Now let's see what happens when we use only added mass to reduce the sensitivity. (In reality this will be difficult to do since the crossover inductors will have a non-negligible resistance associated with them that we should include as an additional series resistance, but the exercise is instructive all the same.) Equations  and  tell us that 9.9 grams of additional mass will reduce the sensitivity of the driver by the required 3.98 dB. The equations in Table 4 tell us that our new T/S parameters are: VAS = 30.5 liters, QMS = 1.52, QES = 0.39, QTS = 0.31, and fs = 27 Hz. This will let us build a box of 16 liters tuned to 33 Hz for a 3 dB-down point of around 36 Hz. I can live with that.
DETAILS, DETAILS. Using a lot of algebra, we can extend the above analysis to eliminate the intermediate conversions to and from Fundamental Parameters and derive a set of equations which directly express the changes in the T/S parameters based on the added mass and resistance. I have chosen not to do so in this article because: (1) The additional work would only marginally extend the utility of what we've just done, and (2) I've probably taxed the patience of even the most dedicated reader already.
Still, there are some interesting areas to explore that such an analysis can help with. For example, you might be wondering whether it is generally better to add mass or resistance to lower the sensitivity of a driver. Well, it turns out that from a low-frequency point-of-view it's almost always best to minimize the amount of series resistance you add and to use added mass to achieve the bulk of sensitivity reduction. Such an approach tends to give you the best extension in the smallest cabinet volumes for most typical drivers.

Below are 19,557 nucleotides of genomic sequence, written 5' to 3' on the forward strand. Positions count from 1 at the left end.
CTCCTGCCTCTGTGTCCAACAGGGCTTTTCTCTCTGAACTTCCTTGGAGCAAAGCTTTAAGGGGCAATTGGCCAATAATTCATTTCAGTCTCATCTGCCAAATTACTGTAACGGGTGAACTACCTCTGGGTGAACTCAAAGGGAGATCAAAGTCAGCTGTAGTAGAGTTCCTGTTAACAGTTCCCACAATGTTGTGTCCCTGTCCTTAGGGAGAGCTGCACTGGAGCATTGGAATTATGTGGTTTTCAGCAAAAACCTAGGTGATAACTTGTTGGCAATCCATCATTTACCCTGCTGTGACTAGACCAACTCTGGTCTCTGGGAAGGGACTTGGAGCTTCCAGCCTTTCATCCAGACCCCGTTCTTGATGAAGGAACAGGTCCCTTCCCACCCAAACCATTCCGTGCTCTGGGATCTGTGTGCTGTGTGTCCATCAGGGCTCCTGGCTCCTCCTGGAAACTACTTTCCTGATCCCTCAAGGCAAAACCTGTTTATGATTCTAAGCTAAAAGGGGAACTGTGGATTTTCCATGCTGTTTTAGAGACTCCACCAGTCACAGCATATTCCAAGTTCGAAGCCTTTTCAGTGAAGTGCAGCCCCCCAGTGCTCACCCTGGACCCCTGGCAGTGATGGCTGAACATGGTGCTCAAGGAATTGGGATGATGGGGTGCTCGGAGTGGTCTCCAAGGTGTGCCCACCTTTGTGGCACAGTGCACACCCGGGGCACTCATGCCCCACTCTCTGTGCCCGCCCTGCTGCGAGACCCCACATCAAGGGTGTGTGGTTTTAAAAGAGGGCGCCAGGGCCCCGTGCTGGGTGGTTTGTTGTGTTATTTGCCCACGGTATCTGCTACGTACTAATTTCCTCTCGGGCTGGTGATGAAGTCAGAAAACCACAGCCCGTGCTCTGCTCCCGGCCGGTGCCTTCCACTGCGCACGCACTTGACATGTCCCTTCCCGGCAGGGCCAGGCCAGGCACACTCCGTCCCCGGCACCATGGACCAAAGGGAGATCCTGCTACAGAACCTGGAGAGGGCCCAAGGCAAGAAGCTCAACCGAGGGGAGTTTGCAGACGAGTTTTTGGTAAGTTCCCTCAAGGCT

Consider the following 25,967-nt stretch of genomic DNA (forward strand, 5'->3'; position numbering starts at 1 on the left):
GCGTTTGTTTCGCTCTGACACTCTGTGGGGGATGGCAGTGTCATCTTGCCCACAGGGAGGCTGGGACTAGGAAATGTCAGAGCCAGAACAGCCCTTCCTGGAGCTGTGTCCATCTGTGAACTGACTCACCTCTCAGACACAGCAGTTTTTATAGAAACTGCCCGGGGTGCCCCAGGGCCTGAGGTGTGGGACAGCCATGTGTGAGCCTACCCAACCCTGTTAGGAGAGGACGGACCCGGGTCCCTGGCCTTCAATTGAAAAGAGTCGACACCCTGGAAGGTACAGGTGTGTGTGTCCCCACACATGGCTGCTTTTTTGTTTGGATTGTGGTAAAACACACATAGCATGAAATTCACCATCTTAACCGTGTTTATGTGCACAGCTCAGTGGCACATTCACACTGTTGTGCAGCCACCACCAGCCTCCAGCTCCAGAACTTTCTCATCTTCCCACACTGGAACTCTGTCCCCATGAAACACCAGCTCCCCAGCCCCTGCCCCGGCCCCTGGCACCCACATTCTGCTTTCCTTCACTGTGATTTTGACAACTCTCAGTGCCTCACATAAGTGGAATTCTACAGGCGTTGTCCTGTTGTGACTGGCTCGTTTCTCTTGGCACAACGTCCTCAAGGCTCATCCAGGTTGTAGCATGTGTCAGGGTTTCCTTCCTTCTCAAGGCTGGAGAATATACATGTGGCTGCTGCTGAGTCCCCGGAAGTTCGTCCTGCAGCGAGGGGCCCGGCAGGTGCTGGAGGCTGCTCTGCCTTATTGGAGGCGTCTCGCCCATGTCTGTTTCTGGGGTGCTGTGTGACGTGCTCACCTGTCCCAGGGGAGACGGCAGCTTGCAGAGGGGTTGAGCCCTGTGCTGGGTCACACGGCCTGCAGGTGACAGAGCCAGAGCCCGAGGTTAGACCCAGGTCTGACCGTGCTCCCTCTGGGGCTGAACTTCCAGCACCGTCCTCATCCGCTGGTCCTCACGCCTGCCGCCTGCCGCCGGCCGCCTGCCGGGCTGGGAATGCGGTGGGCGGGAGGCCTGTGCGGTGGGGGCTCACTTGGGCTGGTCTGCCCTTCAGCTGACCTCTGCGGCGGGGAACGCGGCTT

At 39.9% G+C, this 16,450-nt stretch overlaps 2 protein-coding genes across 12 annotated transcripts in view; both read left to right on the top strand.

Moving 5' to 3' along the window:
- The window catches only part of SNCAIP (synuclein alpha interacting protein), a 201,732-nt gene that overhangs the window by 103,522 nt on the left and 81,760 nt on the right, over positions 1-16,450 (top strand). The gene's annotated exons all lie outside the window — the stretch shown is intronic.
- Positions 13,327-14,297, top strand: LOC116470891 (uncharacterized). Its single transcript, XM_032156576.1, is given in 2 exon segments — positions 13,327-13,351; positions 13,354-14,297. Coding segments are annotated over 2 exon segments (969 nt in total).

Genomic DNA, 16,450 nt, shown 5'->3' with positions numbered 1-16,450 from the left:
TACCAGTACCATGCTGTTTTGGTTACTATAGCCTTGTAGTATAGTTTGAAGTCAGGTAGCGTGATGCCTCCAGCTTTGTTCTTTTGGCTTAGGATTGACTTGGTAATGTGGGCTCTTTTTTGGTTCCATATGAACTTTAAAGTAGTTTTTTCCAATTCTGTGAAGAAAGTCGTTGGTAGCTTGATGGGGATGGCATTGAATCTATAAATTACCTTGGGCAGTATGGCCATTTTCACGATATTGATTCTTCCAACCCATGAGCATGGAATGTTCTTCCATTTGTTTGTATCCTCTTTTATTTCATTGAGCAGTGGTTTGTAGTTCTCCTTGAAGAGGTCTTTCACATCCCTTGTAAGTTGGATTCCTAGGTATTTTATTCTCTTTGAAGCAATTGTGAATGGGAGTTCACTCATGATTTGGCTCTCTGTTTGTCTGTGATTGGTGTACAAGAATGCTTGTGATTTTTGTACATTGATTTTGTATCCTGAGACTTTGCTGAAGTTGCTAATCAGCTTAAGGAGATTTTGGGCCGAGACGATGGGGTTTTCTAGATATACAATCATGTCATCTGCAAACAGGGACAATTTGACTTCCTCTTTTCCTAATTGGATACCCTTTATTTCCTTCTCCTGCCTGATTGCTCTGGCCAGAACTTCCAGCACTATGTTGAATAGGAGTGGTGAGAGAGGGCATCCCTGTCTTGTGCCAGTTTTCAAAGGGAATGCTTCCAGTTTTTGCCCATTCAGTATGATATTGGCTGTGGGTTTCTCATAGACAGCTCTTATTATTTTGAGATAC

Having said that, a word of caution is called for. Adding a blob of mass to a driver's cone will have predictable effects at low frequencies where the cone is moving as a piston. However, at higher frequencies where the cone ceases to behave pistonically, the blob you've added will have completely unpredictable and usually undesirable results. So if you're planning to cross-over the driver above a couple hundred Hertz, use series resistance alone to reduce the sensitivity. The added resistance will itself have some effect on the driver's midrange response as it interacts with the inductive-like component of the voice coil impedance, but the response modifications will tend to be gentle and correctable in the crossover--by adding a Zobel or more complicated network across the voice coil terminals for example.
ADDING MASS. Attaching a mass of a few grams to an un-doped paper cone driver should present few difficulties as long as you use high quality adhesives and are careful to not get any of the adhesive on the surround or other moving parts other than the cone. Epoxies in particular seem to be well suited to this task. The mass could come from just about anything--lead shot, plastic beads, even the epoxy itself. On the other hand, getting anything to stick to polypropylene cones is quite another matter. One knowledgeable source has suggested that cyano-acrylates (i.e., "super glues") might work well in this application. Having never tried this, I can make no assurances or additional recommendations. Whatever you end up using, just make sure to include the mass of the adhesive in all your added mass calculations.